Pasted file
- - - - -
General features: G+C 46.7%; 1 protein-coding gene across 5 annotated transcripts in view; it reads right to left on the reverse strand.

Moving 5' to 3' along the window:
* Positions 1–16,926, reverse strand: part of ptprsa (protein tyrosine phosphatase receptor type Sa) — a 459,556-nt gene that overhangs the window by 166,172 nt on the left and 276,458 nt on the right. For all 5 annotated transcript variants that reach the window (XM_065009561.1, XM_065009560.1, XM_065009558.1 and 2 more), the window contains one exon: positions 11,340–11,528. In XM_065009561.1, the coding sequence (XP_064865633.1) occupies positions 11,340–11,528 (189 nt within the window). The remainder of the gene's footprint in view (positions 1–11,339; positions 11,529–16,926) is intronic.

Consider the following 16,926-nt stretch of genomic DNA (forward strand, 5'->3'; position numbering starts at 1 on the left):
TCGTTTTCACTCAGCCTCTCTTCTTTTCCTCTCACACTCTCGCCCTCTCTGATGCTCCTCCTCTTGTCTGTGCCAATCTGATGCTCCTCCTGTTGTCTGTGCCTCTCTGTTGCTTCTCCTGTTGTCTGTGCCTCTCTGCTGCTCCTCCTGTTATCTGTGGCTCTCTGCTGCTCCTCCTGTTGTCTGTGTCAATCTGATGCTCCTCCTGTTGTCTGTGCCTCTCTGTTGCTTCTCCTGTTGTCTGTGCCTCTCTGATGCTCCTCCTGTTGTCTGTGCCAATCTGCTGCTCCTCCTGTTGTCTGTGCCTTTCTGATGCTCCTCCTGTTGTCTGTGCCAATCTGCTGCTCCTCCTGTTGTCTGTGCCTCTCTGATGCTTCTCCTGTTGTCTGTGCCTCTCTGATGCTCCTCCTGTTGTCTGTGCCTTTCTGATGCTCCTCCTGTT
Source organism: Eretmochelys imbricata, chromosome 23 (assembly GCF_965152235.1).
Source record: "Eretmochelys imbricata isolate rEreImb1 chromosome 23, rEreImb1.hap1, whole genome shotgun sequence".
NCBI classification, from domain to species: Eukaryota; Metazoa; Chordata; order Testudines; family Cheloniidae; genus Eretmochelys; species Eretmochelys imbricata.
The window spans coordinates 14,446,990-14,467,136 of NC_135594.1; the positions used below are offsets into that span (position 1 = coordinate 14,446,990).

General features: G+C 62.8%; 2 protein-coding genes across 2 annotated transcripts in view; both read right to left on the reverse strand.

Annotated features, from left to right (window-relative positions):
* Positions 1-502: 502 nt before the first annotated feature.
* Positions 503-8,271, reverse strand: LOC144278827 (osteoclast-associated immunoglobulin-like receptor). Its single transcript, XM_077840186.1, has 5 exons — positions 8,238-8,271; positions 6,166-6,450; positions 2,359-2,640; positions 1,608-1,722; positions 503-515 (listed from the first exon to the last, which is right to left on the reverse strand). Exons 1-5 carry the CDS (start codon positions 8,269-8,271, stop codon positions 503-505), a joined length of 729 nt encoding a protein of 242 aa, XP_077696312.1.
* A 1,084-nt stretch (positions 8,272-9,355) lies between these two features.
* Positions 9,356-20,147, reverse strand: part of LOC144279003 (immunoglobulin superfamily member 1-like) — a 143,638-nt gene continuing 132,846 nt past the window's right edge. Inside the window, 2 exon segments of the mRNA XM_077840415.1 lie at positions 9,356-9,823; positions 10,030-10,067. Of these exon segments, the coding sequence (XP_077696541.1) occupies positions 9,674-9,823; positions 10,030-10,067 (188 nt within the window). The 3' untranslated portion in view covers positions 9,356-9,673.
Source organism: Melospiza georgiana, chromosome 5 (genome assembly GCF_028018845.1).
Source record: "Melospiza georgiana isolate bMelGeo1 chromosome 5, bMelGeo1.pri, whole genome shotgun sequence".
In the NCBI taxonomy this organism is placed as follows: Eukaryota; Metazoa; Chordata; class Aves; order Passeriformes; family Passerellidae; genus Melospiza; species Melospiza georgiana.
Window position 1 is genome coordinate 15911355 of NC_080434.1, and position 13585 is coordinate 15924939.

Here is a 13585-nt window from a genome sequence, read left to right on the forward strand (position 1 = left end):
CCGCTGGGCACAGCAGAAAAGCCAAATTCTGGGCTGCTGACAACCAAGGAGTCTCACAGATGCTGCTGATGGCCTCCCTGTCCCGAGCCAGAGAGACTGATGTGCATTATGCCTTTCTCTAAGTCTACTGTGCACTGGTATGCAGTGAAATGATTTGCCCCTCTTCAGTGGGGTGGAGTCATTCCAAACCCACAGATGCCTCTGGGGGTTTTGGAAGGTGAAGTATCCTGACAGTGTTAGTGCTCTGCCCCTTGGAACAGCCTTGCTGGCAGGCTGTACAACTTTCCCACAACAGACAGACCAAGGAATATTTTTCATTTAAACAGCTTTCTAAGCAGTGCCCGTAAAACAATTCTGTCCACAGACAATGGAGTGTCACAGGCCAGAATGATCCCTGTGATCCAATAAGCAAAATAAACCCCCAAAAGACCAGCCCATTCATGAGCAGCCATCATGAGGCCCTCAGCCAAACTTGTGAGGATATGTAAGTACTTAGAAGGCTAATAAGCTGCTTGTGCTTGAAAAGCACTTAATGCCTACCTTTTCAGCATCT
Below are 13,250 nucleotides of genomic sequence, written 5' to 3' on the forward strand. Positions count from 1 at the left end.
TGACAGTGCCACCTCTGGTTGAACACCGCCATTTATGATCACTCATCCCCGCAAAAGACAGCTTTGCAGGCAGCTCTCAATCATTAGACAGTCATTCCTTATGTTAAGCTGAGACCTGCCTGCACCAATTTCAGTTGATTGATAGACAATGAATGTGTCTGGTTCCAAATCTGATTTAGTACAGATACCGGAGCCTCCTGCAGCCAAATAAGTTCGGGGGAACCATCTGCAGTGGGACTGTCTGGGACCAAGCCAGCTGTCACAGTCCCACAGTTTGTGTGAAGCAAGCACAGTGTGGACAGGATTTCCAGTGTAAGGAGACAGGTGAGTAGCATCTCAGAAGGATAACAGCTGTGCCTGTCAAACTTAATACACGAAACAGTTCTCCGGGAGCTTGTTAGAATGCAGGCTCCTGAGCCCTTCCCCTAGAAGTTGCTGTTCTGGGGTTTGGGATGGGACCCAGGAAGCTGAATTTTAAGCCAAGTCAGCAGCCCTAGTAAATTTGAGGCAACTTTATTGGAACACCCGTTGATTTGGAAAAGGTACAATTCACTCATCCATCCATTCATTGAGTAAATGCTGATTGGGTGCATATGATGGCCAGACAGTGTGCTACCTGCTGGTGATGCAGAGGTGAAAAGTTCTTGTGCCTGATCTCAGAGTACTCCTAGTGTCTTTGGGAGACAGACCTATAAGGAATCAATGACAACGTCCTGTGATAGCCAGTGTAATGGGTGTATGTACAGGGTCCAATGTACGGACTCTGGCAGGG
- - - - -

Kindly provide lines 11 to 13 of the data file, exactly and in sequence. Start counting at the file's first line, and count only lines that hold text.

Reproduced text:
Annotated features, from left to right (window-relative positions):
* Positions 1-502: 502 nt before the first annotated feature.
* Positions 503-8,271, reverse strand: LOC144278827 (osteoclast-associated immunoglobulin-like receptor). Its single transcript, XM_077840186.1, has 5 exons — positions 8,238-8,271; positions 6,166-6,450; positions 2,359-2,640; positions 1,608-1,722; positions 503-515 (listed from the first exon to the last, which is right to left on the reverse strand). Exons 1-5 carry the CDS (start codon positions 8,269-8,271, stop codon positions 503-505), a joined length of 729 nt encoding a protein of 242 aa, XP_077696312.1.